Dell to Acquire Compellent

By Cindy Waxer December 13, 2010

This is one bid for a data storage company that Dell wasn’t about to lose. The computer giant has agreed to buy data storage company Compellent Technologies, Inc., for about $960 million in cash, strengthening its cloud computing and storage prowess against formidable rivals including Hewlett-Packard and IBM.

“Compellent is a natural complement to Dell’s expanding enterprise storage portfolio. The Compellent storage platform will enable Dell to provide customers additional mid- and high-end network storage solutions that simplify and reduce the cost of data management,” said Brad Anderson, Dell’s senior vice president of the Enterprise Product Group. “Compellent’s design focus on intelligently managing data to increase efficiency, agility and resiliency is consistent with Dell’s approach of building solutions that can quickly scale to meet the most demanding enterprise environment.”

Dell will pay $27.75 per share in cash for each share of Compellent for a total equity value of approximately $960 million, and aggregate purchase price of approximately $820 million, net of Compellent’s cash. The transaction, which is subject to approval by Compellent’s shareholders and customary closing conditions, is expected to close in early 2011.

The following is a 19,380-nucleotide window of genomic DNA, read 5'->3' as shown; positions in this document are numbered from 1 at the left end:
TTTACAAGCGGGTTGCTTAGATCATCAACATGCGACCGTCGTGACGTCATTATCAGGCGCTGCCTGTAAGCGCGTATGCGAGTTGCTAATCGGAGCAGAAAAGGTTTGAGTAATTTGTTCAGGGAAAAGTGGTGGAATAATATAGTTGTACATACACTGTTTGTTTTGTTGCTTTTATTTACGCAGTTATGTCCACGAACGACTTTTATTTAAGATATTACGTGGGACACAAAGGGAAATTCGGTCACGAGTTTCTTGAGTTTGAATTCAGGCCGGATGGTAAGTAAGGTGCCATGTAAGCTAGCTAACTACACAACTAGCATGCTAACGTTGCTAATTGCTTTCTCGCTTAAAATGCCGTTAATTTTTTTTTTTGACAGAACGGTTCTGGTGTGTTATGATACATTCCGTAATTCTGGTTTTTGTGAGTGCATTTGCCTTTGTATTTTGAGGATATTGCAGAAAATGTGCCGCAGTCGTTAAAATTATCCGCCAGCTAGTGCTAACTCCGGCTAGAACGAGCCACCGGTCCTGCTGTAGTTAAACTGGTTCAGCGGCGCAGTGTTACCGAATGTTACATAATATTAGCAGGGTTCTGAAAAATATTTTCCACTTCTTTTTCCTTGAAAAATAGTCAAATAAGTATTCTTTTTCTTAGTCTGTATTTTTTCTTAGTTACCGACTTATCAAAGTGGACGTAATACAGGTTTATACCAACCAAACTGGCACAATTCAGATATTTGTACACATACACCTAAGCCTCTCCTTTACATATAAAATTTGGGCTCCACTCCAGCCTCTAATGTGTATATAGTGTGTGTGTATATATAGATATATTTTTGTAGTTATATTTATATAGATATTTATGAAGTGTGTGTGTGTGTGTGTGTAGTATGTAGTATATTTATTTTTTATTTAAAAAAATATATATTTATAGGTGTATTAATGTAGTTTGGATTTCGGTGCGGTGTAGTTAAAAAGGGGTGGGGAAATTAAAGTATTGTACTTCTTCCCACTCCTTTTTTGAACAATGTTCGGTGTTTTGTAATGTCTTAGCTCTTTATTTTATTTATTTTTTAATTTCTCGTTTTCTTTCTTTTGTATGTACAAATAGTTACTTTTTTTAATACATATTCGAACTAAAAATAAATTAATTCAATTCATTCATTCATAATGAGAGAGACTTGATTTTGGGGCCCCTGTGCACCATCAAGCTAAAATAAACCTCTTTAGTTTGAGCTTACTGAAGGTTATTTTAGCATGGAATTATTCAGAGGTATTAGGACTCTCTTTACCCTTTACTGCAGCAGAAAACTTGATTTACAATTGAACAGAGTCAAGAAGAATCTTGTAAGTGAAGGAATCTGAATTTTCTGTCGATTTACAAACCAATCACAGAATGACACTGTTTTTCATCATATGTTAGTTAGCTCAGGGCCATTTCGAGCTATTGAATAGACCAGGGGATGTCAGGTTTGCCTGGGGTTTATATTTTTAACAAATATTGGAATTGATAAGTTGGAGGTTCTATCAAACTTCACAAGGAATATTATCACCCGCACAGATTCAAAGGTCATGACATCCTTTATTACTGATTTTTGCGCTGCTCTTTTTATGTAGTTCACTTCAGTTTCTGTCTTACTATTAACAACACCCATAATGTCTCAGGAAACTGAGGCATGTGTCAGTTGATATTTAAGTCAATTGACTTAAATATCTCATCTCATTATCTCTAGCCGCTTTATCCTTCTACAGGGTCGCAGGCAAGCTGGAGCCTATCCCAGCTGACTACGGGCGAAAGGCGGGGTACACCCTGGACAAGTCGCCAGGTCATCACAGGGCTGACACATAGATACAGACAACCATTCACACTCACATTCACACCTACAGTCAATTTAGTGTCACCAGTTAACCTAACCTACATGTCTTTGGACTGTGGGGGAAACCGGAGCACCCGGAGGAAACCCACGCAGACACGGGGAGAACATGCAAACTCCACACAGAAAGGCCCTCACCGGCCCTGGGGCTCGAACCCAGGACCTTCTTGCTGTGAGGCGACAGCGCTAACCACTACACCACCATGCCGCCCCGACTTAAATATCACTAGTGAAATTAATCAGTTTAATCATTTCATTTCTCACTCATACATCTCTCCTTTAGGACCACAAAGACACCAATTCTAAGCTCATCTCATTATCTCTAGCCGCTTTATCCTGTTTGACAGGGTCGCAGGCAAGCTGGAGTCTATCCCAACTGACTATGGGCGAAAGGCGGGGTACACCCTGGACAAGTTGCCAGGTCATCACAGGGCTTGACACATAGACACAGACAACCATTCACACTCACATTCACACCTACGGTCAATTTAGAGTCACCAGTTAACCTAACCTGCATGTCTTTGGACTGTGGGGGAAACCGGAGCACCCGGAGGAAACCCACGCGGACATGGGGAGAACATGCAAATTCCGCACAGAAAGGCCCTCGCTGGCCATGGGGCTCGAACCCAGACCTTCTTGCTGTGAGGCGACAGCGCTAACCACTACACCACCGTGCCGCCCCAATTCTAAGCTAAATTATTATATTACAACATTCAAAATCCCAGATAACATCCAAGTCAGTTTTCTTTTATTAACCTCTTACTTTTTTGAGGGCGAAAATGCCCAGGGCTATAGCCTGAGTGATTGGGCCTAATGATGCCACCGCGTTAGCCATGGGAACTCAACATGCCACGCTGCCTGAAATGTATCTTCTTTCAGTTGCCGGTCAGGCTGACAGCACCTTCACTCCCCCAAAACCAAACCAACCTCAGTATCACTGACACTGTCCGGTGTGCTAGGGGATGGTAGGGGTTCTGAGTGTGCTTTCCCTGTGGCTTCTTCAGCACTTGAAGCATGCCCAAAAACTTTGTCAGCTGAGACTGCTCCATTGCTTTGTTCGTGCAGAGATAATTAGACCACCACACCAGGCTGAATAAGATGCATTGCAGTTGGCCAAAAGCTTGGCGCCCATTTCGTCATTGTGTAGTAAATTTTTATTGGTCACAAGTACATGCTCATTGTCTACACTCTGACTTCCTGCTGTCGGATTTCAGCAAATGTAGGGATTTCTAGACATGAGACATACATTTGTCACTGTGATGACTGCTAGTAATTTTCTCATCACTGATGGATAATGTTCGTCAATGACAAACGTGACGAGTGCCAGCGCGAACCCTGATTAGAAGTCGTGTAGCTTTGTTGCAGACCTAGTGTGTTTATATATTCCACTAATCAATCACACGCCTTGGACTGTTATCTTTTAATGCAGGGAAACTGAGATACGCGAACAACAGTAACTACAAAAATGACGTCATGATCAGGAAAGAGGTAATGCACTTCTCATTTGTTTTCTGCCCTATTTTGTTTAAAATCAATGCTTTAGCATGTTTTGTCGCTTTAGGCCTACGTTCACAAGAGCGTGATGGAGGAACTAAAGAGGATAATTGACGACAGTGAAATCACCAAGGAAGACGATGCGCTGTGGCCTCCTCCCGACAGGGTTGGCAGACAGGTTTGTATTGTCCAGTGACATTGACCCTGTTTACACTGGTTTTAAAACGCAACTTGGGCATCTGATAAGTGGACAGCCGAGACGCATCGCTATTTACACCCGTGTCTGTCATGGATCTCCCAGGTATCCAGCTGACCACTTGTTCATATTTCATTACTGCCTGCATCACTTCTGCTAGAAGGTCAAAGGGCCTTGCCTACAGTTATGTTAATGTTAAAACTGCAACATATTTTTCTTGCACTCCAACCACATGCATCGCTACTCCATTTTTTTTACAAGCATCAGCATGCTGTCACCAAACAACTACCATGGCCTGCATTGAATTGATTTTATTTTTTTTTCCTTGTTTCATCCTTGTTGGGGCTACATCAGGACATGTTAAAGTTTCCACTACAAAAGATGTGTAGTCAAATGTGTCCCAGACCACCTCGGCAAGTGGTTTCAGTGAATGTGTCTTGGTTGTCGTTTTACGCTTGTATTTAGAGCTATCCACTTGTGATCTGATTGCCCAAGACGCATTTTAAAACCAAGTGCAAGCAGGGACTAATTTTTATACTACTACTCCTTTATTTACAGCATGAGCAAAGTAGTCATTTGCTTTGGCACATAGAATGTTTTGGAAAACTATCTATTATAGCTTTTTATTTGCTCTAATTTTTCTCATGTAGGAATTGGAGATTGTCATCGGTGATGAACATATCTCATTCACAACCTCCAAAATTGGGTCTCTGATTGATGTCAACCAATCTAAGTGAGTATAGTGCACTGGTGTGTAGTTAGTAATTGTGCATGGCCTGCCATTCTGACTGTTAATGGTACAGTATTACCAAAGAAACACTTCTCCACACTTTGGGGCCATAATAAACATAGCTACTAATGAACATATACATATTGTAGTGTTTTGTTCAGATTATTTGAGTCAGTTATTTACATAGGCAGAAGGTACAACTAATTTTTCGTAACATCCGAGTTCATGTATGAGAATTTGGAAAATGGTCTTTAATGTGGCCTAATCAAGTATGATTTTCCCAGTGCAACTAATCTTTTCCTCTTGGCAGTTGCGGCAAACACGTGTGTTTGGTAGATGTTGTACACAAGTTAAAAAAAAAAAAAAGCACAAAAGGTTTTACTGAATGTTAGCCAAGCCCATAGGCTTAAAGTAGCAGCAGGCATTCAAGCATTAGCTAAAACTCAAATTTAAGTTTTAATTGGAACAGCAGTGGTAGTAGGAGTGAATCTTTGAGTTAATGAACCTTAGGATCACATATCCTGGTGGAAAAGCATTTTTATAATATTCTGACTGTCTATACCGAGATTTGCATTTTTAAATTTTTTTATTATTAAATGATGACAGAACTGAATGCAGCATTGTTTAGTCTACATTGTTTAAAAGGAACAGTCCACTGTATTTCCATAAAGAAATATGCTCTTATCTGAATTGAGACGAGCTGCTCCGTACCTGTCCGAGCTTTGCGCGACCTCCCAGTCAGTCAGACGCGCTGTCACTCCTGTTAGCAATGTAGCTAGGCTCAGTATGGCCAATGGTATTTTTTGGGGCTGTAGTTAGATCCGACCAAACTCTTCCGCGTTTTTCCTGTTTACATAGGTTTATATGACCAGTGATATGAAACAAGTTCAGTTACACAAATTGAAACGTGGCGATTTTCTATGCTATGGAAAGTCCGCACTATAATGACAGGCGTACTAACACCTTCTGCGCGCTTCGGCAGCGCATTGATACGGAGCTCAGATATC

In early September, Dell finally threw in the towel on a drawn-out bidding war for another storage provider, 3PAR. The company called its quits after HP upped its offer to roughly $2.1 billion, representing $33 per share, an increase from the prior offer of $30 per share. 3PAR issued a statement calling the new offer from H-P a “superior proposal.”

TechZone360.com reported that 3PAR said it had notified Dell of its intention to terminate the merger agreement with Dell immediately, in order to enter into a merger agreement with HP. In turn, Dell confirmed that its “final offer” to acquire 3PAR was not accepted by 3PAR’s board of directors. Dell’s final offer included a proposed commercial relationship and an increased break-up fee.

“We took a measured approach throughout the process and have decided to end these discussions,” Dave Johnson, Dell’s senior vice president, corporate strategy, said in a statement at the time. “We will continue to put the interests of our customers and shareholders at the forefront of all our decisions,” added Brian Gladden, Dell’s chief financial officer. “Our focus is to create long-term value.




Edited by Tammy Wolf

TechZone360 Contributing Editor

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